Around 170 people live in and around the settlement called Haasts Bluff (Aboriginal name Ikuntji), 227 kilometres west of Alice Springs. The community lies on a rough dirt road leading to nowhere in particular.
The local church is a corrugated iron building built in the 1940s. The pastor’s name is Trevor Raggett. He was ordained at the end of 2004 and is the son of Pastor Obed Raggett.
Inside this church something good seems to be happening. I’m not sure why – though I have my theories.
Three or four years ago Sunday morning attendance figures were not particularly high, averaging about 25. Virtually all were older folk. Nowadays they average 45, and there are many more young people coming along and evening gospel singing is now a regular occurrence. Within the community the church is respected and the pastor is loved – by both Aboriginals and whitefellas.
Why is this happening?
Haasts Bluff has always been a reasonably pleasant place. Its small size helps; perhaps also its out-of-the-way location. More important is the legacy of pioneer missionaries, both Indigenous and whitefella. For instance, Trevor’s father Obed was widely known as an example of gospel service. He was especially good at providing a pastoral bridge between the Indigenous and non-Indigenous worlds.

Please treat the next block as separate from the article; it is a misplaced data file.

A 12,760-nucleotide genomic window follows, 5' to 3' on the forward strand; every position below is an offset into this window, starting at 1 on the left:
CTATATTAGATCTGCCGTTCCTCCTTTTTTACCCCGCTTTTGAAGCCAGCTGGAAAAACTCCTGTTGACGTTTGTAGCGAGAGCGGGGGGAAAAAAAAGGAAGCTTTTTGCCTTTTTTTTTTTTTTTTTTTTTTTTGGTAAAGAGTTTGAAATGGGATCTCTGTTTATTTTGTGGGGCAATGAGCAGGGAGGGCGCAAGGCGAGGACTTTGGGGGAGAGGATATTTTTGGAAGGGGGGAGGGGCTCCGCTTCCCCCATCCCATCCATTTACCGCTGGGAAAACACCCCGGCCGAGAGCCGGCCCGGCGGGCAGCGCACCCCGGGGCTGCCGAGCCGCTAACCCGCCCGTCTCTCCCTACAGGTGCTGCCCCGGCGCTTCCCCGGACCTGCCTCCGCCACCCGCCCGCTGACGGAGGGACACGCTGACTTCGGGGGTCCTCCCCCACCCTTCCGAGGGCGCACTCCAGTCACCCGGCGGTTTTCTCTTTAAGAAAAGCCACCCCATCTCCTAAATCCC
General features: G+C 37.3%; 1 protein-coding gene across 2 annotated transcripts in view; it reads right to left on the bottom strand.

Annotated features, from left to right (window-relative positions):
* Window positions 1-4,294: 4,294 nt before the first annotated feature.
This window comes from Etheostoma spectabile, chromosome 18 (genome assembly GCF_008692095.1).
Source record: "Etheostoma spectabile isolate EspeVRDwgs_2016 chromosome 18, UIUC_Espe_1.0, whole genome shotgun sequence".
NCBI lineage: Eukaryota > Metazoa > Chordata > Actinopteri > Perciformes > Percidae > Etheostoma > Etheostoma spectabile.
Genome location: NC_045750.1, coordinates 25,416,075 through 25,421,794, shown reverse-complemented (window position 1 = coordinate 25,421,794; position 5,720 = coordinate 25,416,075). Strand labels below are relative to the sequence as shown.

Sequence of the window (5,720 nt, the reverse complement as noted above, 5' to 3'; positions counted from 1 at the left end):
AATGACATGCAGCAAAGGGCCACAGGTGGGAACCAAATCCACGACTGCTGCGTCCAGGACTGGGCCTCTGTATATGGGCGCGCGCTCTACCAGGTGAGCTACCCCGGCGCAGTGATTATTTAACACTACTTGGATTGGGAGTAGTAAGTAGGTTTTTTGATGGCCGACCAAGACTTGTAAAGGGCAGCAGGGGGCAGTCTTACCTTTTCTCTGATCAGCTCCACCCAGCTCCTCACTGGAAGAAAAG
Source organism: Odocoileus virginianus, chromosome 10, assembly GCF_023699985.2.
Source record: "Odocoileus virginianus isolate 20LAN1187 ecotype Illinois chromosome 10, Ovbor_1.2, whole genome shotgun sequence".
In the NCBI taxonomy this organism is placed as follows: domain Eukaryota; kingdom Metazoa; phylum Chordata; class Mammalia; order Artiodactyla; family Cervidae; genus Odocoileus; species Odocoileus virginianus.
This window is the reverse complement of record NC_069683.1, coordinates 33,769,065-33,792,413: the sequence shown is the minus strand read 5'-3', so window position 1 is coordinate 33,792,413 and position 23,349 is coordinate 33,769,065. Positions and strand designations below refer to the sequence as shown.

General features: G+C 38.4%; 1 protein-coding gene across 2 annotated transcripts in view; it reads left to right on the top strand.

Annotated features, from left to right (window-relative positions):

But what is the difference between now and three or four years ago? One can only guess. Perhaps it was the FRM Pastors Course at Haasts Bluff in early 2007. Perhaps it was Simon Dixon’s ordination in 2007 – Simon, who calls Haasts Bluff home, often helps and encourages Trevor. Perhaps the changes are associated with the annual Easter singfest at the nearby missionary memorial. These have been big occasions over the last few years.
Maybe it is also partly to do with government administrative changes. In late 2007 Haasts Bluff gained a permanent police presence, and the following year some dedicated people took charge in the council office.
Much of it must be due to the attitude and work of Trevor himself. He continues to mature as a pastor, growing ever more confident in that role. He enjoys relating to people, is competent as a liturgist and works hard on his sermons.
No doubt another contributor is that people have been praying for this community.
Whatever the reason, it is wonderful to see God’s hand of quiet blessing upon this place. Please continue to pray and give thanks for God’s people in Haasts Bluff.
Paul Traeger is FRM Support Worker – Western Desert.